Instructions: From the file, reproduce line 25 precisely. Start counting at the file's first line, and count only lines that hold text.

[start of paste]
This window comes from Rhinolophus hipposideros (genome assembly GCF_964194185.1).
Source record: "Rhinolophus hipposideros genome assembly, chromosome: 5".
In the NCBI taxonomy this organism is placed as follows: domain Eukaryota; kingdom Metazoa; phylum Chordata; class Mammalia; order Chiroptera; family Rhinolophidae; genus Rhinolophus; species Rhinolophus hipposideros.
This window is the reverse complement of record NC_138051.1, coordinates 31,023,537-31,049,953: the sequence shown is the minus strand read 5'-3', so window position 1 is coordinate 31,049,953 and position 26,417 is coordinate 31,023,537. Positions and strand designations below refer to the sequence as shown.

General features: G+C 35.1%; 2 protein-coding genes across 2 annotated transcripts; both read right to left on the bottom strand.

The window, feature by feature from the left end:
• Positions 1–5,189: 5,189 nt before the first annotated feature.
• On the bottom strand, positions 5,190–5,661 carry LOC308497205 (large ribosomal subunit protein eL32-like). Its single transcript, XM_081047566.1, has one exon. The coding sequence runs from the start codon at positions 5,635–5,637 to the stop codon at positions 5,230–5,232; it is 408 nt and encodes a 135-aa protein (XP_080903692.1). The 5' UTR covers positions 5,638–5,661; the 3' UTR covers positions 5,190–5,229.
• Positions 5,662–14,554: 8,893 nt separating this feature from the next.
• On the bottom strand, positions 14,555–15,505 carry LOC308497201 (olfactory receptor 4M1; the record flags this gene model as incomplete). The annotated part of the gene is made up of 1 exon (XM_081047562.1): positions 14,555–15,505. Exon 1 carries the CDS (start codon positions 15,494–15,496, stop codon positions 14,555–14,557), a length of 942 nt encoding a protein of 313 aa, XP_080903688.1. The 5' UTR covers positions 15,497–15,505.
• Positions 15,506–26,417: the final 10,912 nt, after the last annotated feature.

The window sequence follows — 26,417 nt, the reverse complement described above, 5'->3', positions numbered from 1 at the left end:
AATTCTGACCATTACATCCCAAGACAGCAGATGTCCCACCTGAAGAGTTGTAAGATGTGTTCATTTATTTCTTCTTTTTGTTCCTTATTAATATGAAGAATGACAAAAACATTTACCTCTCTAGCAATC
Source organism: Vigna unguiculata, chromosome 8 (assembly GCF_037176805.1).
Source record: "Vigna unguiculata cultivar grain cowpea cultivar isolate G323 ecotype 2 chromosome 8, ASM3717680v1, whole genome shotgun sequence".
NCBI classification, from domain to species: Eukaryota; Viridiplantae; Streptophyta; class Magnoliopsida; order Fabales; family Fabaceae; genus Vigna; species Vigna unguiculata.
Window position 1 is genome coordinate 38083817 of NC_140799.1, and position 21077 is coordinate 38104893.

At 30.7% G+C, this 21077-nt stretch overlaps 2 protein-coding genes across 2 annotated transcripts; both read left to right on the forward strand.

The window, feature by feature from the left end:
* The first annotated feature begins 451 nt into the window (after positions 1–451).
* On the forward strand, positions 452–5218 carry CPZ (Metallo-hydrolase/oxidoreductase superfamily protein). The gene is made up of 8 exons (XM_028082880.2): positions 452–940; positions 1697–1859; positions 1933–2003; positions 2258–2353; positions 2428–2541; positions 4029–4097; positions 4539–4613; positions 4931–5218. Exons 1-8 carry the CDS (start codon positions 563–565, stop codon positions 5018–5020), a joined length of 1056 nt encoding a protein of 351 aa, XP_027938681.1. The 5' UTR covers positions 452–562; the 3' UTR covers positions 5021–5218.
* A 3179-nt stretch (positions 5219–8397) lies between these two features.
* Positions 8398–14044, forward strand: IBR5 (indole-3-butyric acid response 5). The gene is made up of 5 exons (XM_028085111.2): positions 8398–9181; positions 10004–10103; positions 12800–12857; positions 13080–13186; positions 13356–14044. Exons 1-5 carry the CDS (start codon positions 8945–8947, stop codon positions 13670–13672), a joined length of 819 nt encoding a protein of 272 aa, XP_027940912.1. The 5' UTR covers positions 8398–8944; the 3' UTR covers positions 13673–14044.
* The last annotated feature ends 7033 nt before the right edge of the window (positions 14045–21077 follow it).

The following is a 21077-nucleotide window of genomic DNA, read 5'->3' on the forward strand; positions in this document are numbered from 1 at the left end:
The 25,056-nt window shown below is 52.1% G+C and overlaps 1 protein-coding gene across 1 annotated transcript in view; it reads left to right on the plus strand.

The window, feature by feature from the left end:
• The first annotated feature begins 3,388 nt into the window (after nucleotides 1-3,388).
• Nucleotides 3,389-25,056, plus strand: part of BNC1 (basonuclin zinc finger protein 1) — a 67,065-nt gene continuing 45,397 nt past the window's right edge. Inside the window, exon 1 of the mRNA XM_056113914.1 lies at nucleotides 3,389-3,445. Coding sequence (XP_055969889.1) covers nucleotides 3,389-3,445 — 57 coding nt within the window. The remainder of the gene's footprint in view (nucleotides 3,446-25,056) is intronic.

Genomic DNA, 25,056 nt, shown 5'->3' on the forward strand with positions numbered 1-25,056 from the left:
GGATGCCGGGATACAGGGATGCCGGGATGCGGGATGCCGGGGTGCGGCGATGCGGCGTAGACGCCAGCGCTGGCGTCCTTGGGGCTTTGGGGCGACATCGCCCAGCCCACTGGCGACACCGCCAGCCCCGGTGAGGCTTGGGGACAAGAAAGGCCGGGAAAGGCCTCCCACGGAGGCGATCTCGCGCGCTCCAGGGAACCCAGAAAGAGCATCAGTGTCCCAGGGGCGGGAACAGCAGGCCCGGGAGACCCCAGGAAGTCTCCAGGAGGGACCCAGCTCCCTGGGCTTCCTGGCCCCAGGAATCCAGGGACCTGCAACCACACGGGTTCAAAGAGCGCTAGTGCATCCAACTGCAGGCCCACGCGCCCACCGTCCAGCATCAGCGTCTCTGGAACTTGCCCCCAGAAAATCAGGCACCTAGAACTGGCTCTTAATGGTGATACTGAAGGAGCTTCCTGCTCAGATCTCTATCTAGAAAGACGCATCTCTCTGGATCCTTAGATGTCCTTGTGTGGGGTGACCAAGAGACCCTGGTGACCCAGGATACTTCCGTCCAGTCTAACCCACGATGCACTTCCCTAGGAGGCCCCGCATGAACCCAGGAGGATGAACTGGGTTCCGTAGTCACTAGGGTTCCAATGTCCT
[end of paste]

The following is a 21077-nucleotide window of genomic DNA, read 5'->3' on the forward strand; positions in this document are numbered from 1 at the left end: